Let Isaac Newton Work for You
We are lucky enough to actually live on the Greater Allegheny Passage trail. This trail is primarily an old railway that has been converted to a crushed limestone path that goes from downtown Pittsburgh to Cumberland, MD. At this point it hooks up with another trail that follows the old Chesapeake and Ohio Canal which can take ambitious bikers all the way to Washington, DC. We see these intrepid cyclists coming past our place every weekend. Either they are at the start of their trip (as we are about 25 miles from Pittsburgh), or at the end, as we are about 300 miles from DC. Whatever the case they all look the same with saddle bags on the front and rear, and some even toting trailers. These are either a) crazy people that don’t work or b) crazy people who do work, but have a ton of vacation time. In either case, this group does not include me or my lovely wife Denise, she of MyLifeCookbook fame. While we admire the crazy people, we keep our travails to about 20 miles a pop.
Needless to say, our bikes will never look like this. We might have a water bottle and a lock so that we can keep our bikes safe while we go into the restaurant and eat. Don’t get me wrong, I really admire these folks, but I’m never going to get my wife to ride 30 miles a day for 10 days and camp out at night. Yeah, that’s right, it’s HER fault. Besides, God made cars for trips like that, and it’s no good going against God’s will.
However, it is fun to get out and do a few miles for exercise and communing with nature. Provided you keep it reasonable.
High School Physics
All good engineers had a great high school physics teacher. Mine was Patricia Zober who taught at Ringgold High School, and may still be teaching for all I know. I’ve had lots of engineering instructors in all my years at school, but she was the best. The class loved me because I could always get her off topic by discussing nuclear weapons detonations. I’d get a look from a few of the other students when we were about 10 minutes from the end of class, and,……boom.
So the things Mrs. Zober taught us were classical Newtonian Physics. This is all the stuff Isaac Newton came up with back in th1600s, and it’s still pretty relevant today. A big favorite of mine is the concept of potential energy. Basically what it says is that if something is at it’s lowest possible energy state like at the bottom of a hill, it has zero potential energy. However, if it is at a state above this, like at the top of the hill, it possesses potential energy that it can convert into movement which is kinetic energy by rushing down the hill at break-neck speed.
There is, however, no free lunch. To get to the top, you have to put in work. Work is another one of those Newtonian physics concepts that says if you raise something from a low potential energy state to a higher potential energy state (i.e. climb up the hill), you have to do work. And if you’re fat and out of shape, you have to do a whole lot of work.
Which brings us to the Greater Allegheny Passage bike trail.
Now we live very close to McKeesport. And you can see that if you go east from were we live, sooner or later, you’ll be going up about 1500 ft into the Allegheny Mountains. Typically, we keep ourselves right at the 700 ft level and ride along the Youghiogheny (The Yough to the locals) River. 700 ft when we start, and 700 ft when we get where we’re going. Crazy people (see above) have no issue going up and down, and some go out of their way to go up. Then there are the sane (read “lazy”) ones.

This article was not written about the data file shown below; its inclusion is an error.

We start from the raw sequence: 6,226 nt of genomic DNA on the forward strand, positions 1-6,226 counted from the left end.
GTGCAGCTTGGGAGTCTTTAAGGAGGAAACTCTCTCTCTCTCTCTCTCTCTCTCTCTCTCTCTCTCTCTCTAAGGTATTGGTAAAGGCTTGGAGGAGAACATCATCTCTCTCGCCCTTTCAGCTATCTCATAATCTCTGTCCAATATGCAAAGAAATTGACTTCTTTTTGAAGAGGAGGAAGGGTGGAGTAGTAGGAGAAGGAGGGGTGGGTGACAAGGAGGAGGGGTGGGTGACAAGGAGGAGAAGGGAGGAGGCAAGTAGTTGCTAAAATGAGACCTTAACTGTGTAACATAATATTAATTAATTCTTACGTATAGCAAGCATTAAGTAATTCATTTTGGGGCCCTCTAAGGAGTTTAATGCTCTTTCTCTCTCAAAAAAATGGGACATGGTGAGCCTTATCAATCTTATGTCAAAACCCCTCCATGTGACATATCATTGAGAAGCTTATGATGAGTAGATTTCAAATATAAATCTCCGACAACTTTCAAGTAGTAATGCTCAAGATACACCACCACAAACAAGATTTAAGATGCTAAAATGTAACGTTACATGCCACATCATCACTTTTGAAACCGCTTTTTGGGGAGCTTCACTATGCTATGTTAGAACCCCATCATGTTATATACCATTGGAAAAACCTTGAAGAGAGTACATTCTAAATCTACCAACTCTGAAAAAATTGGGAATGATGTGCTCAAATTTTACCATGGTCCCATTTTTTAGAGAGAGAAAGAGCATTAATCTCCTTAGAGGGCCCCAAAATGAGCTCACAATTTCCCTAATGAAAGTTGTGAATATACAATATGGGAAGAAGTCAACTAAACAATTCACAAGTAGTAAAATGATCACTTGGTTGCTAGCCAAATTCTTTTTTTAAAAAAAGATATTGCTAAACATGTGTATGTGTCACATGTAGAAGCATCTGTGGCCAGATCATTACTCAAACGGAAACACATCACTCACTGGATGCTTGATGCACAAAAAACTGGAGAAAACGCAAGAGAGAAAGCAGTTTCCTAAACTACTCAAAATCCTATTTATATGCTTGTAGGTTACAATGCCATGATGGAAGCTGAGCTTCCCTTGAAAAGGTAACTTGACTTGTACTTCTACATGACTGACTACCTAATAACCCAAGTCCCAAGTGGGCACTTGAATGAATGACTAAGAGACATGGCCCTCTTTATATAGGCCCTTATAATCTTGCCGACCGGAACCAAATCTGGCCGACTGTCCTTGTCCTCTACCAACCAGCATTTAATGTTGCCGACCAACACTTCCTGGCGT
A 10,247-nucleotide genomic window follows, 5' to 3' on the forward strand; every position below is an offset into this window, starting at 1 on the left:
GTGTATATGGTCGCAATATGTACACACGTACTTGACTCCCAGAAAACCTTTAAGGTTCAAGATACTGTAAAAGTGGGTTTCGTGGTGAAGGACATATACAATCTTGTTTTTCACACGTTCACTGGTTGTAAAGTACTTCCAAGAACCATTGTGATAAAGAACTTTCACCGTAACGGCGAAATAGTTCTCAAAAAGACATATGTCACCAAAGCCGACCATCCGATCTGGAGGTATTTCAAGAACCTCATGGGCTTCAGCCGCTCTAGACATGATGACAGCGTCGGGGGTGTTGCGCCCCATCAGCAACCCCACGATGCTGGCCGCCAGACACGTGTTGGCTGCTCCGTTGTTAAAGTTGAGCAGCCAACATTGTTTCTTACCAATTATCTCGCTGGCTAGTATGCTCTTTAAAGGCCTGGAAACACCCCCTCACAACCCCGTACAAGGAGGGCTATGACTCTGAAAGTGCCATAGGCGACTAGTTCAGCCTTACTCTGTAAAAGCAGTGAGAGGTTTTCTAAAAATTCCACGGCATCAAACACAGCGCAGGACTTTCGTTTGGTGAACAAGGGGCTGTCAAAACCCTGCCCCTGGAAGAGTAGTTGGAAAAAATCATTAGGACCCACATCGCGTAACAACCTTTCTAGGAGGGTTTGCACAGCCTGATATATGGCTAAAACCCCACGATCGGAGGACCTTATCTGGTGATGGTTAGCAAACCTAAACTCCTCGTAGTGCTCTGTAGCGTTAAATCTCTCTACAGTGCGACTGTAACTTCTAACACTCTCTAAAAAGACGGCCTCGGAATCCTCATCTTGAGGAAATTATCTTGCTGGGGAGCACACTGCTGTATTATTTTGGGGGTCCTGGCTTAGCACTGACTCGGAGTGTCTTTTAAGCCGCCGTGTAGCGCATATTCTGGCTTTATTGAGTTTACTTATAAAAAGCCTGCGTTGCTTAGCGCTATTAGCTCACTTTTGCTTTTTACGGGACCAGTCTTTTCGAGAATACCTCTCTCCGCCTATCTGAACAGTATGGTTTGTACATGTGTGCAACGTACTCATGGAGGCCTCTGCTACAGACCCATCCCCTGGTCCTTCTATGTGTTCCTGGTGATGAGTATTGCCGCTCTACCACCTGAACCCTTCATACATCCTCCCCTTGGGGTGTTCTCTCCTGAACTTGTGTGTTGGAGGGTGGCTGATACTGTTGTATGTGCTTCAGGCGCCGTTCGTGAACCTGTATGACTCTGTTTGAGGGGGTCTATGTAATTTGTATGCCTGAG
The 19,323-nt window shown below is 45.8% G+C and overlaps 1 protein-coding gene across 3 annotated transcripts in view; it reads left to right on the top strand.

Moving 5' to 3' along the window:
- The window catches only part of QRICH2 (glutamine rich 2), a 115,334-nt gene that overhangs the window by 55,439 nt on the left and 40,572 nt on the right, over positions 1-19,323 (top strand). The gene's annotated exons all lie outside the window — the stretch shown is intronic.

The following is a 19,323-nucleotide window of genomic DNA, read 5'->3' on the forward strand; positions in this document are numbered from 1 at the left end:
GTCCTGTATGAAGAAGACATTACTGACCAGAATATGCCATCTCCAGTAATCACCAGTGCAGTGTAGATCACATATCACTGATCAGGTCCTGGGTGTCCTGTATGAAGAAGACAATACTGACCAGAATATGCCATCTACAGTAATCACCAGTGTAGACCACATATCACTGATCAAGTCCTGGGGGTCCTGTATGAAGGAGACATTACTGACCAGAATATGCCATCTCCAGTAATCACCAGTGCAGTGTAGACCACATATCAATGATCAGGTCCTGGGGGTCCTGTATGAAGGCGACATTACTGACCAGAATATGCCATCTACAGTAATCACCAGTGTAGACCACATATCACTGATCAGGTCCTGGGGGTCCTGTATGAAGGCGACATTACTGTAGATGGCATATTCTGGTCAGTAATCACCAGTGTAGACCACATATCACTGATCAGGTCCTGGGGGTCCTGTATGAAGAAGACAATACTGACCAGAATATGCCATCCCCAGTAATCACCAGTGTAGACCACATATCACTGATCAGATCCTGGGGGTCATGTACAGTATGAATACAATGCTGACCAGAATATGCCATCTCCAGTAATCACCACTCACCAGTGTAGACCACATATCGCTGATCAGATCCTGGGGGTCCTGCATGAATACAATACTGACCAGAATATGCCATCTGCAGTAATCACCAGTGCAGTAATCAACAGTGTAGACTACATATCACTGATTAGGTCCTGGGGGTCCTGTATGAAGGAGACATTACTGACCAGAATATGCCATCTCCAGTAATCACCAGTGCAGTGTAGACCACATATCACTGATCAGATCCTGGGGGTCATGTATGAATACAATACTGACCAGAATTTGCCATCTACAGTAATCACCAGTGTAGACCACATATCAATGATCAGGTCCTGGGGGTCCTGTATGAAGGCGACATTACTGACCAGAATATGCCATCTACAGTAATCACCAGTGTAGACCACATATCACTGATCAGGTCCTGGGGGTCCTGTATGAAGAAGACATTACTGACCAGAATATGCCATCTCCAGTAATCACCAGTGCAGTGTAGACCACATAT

A few years back, we joined a bunch of other lazy people to ride from the Eastern Continental Divide to Cumberland. We all met up in Cumberland, MD and hired this big van to drive us and our bikes to the top of the mountains. We then basically coasted 25 miles down to Cumberland. It was a blast, and we vowed we would do it again sometime. Last fall, Denise and I did 12 miles down to Frostburg, then found Widerness Voyagers, who, for a price, hauled our bikes and us back up to the top where our car was parked. We were smiling just like the guy with all the potential energy.
This spring, we figured we would try the other side of the mountain starting from Ohiopyle, and going down the Yough gorge toward Connellsville.
The Yough Gorge
We met up with the Wilderness Voyagers van on the Yough River in Connellsville. He was dropping off four riders who were going to be biking back UP to Ohiopyle. I didn’t get a chance to explain the potential energy thing to them. Probably business majors in college anyway. After they went off on their merry way, we loaded our bikes on the van for the 45 minute drive up the mountain. Ohiopyle is a very nice place, and is best known for white water rafting. When I was a kid, my parents brought me there to watch the US Olympic kayak trials. In those days, two railways came down the Yough, one on each side. Since then, they have converted the tracks on the south side of the river to a biking trail. We started our ride at a converted train station.
The trail follows the Yough Gorge which is where all the cool rapids are. Immediately out of Ohiopyle, you cross two high bridges. Denise did not like these. Then you plunge into forests with the river far below on your right.
There are lots of waterfalls that cross under the trail. Some are very pretty.
We set a leisurely pace and after about 2 hours we found ourselves back in civilization again as we entered into Connellsville.
We had one last piece of excitement as Denise left her phone on a bench about 5 miles from the end of the ride. This added another 10 miles, and we never did find it. However, a good Samaritan picked it up and brought it to the bike shop in town.
Packed up the bikes and headed home. We had a great time on our trip and would highly recommend it.
If you enjoyed it, thank physics! And thank a physics teacher.
Daytripping with Rick